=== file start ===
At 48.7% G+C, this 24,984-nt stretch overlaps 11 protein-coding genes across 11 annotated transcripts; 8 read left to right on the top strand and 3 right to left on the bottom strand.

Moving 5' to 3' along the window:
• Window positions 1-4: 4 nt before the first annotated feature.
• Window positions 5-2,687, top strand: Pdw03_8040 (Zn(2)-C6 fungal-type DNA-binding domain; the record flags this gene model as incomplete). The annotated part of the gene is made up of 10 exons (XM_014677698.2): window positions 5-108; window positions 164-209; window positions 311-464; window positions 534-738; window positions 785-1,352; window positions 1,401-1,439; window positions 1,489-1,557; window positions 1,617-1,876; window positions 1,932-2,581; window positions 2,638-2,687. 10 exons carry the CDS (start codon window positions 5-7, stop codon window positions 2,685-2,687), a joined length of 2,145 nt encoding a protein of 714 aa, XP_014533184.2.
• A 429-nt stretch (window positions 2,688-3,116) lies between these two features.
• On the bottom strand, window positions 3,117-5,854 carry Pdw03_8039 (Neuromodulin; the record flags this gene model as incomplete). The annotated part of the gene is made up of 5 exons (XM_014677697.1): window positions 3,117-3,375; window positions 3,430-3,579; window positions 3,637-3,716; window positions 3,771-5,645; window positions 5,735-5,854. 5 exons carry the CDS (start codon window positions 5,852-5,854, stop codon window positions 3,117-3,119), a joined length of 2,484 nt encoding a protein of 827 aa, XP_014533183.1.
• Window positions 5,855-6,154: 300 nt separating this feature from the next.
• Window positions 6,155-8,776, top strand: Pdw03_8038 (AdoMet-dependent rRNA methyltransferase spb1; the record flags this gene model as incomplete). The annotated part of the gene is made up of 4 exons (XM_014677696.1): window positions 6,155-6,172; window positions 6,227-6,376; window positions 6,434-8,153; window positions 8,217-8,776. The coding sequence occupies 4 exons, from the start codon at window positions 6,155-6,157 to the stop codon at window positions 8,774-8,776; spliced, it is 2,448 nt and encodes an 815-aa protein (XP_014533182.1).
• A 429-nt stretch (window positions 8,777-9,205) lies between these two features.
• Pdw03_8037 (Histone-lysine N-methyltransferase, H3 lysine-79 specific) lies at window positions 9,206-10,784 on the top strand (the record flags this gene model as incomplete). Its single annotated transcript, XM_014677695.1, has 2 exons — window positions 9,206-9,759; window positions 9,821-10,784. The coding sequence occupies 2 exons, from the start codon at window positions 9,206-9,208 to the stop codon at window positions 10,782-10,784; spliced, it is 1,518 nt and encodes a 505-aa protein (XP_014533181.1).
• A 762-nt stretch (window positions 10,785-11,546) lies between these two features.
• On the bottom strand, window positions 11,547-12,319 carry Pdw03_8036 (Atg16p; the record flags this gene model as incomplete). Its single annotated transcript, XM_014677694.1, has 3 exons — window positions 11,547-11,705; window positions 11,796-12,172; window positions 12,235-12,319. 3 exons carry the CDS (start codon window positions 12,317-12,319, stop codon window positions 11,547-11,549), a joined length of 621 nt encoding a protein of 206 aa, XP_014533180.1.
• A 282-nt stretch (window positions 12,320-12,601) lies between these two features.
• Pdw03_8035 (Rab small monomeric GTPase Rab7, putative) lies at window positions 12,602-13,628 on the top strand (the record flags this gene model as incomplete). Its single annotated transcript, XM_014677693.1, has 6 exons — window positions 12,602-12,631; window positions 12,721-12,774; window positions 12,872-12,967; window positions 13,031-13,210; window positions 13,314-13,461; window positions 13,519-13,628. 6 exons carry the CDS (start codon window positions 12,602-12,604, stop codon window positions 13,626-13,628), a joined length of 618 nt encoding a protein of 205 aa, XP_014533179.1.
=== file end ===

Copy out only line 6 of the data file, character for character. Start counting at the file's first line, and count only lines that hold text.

• On the bottom strand, window positions 3,117-5,854 carry Pdw03_8039 (Neuromodulin; the record flags this gene model as incomplete). The annotated part of the gene is made up of 5 exons (XM_014677697.1): window positions 3,117-3,375; window positions 3,430-3,579; window positions 3,637-3,716; window positions 3,771-5,645; window positions 5,735-5,854. 5 exons carry the CDS (start codon window positions 5,852-5,854, stop codon window positions 3,117-3,119), a joined length of 2,484 nt encoding a protein of 827 aa, XP_014533183.1.